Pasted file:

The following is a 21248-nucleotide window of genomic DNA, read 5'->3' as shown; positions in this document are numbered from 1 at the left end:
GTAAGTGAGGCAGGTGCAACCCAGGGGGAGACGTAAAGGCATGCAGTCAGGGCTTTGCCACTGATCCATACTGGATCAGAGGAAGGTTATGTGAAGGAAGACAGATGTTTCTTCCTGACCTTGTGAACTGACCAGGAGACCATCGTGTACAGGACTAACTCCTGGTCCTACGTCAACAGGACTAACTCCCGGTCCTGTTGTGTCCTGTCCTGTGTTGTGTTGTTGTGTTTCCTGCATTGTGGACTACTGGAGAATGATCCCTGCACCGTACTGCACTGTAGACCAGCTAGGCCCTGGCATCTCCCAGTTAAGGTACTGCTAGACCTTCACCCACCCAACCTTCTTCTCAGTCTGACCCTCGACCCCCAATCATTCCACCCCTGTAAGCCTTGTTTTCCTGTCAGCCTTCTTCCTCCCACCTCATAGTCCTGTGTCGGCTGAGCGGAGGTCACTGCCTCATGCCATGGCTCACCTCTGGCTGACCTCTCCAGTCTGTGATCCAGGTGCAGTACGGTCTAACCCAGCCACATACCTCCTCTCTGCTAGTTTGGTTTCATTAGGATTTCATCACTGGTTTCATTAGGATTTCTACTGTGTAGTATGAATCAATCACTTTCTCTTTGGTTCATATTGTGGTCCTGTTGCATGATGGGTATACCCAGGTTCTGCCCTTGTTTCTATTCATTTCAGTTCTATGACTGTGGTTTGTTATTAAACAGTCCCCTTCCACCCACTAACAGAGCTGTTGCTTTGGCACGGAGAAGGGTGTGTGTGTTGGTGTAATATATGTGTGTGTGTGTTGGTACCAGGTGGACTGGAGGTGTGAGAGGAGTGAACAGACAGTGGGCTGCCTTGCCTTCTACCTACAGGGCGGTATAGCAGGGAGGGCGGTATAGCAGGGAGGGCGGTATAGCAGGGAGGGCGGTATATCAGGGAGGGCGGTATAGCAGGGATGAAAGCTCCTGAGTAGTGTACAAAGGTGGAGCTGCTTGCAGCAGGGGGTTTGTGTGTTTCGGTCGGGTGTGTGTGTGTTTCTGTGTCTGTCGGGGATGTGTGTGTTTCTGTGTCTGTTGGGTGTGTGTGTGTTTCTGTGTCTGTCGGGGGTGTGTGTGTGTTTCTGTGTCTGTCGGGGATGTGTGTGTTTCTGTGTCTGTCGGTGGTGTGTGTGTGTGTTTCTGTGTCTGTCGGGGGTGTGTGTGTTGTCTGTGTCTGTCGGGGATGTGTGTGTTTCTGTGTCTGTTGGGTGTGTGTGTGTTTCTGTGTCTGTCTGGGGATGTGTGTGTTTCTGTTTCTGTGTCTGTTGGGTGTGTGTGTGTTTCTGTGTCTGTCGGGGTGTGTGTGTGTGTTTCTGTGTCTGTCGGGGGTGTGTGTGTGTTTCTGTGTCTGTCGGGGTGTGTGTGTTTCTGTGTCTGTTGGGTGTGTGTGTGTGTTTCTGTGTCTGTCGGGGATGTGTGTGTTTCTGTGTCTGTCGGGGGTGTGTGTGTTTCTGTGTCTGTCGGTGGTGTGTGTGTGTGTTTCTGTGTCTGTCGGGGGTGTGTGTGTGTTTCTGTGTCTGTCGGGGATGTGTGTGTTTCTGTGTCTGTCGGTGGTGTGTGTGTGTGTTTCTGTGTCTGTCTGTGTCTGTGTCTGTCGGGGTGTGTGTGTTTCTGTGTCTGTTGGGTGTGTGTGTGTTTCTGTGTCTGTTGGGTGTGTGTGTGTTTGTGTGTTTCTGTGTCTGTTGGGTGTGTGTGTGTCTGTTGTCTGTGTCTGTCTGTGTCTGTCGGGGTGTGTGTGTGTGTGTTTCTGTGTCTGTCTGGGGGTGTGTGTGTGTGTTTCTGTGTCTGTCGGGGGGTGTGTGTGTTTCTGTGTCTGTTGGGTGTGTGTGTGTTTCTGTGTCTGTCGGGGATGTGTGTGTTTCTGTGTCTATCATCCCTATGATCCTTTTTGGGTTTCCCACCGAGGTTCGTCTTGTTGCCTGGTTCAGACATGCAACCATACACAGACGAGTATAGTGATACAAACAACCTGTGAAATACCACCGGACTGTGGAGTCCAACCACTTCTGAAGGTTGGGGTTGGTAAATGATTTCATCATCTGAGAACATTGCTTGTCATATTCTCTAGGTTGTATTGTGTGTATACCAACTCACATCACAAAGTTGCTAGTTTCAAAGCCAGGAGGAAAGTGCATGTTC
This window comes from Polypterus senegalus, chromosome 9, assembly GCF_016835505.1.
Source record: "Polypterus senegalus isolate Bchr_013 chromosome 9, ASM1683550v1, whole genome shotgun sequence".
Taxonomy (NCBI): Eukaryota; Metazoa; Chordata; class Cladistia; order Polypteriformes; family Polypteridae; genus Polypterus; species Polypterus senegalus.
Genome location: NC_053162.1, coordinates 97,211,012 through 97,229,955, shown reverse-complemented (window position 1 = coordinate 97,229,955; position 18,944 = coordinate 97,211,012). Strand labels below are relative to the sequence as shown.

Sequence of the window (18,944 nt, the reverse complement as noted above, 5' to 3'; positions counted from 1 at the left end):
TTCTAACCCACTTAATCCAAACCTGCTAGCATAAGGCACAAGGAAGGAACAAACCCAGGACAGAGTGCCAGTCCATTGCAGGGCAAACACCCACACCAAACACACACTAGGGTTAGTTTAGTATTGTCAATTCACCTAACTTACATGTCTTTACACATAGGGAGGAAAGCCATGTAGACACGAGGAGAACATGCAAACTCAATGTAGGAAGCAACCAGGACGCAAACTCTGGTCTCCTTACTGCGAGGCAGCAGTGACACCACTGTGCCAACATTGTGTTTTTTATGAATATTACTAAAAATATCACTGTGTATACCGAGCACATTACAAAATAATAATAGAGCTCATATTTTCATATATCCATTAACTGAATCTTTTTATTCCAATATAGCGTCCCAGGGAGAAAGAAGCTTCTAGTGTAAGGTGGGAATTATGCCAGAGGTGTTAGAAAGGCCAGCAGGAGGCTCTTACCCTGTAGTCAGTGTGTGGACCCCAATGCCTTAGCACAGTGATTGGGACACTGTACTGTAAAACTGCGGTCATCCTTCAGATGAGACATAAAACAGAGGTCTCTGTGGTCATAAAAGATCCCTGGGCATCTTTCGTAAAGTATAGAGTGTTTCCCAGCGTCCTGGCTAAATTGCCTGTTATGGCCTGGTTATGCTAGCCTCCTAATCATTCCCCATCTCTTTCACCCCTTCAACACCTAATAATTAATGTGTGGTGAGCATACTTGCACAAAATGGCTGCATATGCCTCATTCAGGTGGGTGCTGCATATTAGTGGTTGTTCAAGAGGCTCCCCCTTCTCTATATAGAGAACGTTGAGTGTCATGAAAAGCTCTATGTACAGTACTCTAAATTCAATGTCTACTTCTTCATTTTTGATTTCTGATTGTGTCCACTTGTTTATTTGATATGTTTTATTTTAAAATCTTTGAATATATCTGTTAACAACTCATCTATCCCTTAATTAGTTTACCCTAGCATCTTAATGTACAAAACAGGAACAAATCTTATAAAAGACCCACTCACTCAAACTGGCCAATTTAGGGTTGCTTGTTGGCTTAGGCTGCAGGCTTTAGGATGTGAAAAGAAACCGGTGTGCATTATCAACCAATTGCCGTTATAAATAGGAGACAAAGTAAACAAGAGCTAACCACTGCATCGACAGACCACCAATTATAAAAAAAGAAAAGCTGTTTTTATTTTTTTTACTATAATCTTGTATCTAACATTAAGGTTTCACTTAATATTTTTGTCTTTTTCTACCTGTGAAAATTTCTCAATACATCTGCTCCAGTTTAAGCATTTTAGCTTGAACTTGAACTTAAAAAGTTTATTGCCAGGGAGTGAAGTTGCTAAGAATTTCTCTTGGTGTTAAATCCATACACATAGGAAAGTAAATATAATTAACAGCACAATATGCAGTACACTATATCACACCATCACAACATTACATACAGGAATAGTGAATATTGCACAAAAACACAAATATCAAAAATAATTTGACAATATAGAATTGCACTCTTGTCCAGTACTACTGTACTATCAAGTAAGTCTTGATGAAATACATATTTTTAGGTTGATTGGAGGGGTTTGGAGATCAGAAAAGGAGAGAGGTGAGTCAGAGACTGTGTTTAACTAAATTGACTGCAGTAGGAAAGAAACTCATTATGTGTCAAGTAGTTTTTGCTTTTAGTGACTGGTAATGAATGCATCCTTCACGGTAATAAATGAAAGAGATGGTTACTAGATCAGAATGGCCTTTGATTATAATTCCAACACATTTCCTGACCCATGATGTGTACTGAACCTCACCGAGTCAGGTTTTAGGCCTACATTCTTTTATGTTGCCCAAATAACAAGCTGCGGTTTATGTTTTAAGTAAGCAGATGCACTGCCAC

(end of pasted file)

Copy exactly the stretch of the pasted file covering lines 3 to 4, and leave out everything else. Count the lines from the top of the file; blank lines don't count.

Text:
This window comes from Polypterus senegalus, chromosome 9, assembly GCF_016835505.1.
Source record: "Polypterus senegalus isolate Bchr_013 chromosome 9, ASM1683550v1, whole genome shotgun sequence".